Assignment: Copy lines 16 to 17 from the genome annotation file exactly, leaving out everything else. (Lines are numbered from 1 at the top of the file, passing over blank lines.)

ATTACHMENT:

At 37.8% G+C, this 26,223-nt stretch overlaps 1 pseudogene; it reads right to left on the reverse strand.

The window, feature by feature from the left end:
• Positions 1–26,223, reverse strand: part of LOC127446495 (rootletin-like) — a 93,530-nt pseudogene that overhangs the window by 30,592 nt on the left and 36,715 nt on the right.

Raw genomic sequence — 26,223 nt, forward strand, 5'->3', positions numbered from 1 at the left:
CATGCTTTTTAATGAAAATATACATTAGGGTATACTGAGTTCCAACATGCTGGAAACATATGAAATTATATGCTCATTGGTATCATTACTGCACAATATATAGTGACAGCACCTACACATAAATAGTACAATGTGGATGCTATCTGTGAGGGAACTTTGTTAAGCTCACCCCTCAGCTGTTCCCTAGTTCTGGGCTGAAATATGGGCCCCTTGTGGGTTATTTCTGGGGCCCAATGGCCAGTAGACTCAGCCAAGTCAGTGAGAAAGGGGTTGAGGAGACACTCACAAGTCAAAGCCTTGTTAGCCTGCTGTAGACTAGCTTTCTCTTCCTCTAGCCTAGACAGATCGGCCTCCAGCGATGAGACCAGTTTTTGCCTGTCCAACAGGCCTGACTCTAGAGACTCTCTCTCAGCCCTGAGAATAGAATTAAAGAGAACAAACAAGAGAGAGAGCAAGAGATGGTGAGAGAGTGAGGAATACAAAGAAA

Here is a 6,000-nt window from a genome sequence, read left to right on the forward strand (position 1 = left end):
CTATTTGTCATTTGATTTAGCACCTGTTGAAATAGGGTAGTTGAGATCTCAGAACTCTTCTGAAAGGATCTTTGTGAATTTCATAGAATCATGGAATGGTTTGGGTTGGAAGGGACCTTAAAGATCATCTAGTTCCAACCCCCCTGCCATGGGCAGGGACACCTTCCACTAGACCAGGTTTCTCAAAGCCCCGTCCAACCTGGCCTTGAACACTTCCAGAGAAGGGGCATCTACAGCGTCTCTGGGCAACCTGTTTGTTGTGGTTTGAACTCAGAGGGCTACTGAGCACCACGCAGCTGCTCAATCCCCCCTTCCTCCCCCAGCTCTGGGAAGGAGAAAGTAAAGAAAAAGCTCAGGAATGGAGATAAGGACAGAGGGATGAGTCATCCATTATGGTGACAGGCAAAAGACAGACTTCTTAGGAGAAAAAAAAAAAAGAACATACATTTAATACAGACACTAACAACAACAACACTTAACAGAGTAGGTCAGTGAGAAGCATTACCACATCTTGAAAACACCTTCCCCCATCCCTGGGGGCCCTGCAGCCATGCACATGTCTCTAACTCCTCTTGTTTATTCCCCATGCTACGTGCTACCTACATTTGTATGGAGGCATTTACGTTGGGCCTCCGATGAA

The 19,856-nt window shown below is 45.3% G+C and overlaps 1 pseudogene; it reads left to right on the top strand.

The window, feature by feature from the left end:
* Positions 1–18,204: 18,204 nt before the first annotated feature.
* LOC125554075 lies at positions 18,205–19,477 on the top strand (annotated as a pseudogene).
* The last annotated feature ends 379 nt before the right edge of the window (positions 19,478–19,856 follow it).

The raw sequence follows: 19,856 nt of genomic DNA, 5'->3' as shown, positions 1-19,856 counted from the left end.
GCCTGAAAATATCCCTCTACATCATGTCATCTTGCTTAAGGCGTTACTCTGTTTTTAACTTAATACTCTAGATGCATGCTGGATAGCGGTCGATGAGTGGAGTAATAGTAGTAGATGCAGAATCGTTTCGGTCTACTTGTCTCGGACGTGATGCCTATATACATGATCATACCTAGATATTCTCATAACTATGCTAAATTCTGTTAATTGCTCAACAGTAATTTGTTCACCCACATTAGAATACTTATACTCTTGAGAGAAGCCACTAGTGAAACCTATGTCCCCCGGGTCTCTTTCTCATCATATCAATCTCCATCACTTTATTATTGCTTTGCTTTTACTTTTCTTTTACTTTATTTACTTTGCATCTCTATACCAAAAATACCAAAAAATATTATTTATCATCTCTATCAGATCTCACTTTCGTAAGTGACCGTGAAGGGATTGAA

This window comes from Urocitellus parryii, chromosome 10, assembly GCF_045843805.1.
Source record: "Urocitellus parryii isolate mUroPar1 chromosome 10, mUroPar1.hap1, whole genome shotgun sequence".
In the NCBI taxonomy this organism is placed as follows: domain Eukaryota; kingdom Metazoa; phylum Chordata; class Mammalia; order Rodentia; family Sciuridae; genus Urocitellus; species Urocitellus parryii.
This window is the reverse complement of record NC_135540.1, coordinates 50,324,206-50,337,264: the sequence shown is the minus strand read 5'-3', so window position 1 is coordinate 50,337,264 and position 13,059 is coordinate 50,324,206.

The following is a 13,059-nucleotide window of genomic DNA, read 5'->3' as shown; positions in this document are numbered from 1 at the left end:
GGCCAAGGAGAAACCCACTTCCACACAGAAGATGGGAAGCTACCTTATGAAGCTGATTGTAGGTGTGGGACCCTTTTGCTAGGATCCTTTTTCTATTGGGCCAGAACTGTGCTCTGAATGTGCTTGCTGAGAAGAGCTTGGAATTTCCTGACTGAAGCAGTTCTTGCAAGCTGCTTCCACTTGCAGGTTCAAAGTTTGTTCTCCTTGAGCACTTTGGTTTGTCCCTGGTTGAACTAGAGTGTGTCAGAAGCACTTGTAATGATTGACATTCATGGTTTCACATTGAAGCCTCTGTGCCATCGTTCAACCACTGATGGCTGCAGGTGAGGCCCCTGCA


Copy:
Source record: "Urocitellus parryii isolate mUroPar1 chromosome 10, mUroPar1.hap1, whole genome shotgun sequence".
In the NCBI taxonomy this organism is placed as follows: domain Eukaryota; kingdom Metazoa; phylum Chordata; class Mammalia; order Rodentia; family Sciuridae; genus Urocitellus; species Urocitellus parryii.